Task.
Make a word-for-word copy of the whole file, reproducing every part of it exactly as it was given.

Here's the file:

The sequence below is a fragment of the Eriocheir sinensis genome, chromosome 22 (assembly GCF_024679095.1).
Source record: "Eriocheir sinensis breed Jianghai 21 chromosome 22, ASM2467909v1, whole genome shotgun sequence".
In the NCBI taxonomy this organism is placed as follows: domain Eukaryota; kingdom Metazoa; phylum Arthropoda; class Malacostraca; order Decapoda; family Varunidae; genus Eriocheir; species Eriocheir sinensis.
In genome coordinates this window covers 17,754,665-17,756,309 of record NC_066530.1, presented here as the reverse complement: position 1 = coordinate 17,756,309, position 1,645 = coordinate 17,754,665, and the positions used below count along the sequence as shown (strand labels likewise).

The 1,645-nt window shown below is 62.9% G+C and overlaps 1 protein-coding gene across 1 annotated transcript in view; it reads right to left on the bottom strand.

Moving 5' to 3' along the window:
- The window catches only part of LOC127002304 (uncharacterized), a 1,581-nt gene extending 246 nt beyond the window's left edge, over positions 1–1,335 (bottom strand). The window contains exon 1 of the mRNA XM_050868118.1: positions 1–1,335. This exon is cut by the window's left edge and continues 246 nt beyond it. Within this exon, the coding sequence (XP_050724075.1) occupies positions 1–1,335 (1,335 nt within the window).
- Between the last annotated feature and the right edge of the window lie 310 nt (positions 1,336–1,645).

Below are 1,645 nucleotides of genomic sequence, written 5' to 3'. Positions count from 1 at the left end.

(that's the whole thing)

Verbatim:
The sequence below is a fragment of the Eriocheir sinensis genome, chromosome 22 (assembly GCF_024679095.1).
Source record: "Eriocheir sinensis breed Jianghai 21 chromosome 22, ASM2467909v1, whole genome shotgun sequence".
In the NCBI taxonomy this organism is placed as follows: domain Eukaryota; kingdom Metazoa; phylum Arthropoda; class Malacostraca; order Decapoda; family Varunidae; genus Eriocheir; species Eriocheir sinensis.
In genome coordinates this window covers 17,754,665-17,756,309 of record NC_066530.1, presented here as the reverse complement: position 1 = coordinate 17,756,309, position 1,645 = coordinate 17,754,665, and the positions used below count along the sequence as shown (strand labels likewise).

The 1,645-nt window shown below is 62.9% G+C and overlaps 1 protein-coding gene across 1 annotated transcript in view; it reads right to left on the bottom strand.

Moving 5' to 3' along the window:
- The window catches only part of LOC127002304 (uncharacterized), a 1,581-nt gene extending 246 nt beyond the window's left edge, over positions 1–1,335 (bottom strand). The window contains exon 1 of the mRNA XM_050868118.1: positions 1–1,335. This exon is cut by the window's left edge and continues 246 nt beyond it. Within this exon, the coding sequence (XP_050724075.1) occupies positions 1–1,335 (1,335 nt within the window).
- Between the last annotated feature and the right edge of the window lie 310 nt (positions 1,336–1,645).

Below are 1,645 nucleotides of genomic sequence, written 5' to 3'. Positions count from 1 at the left end.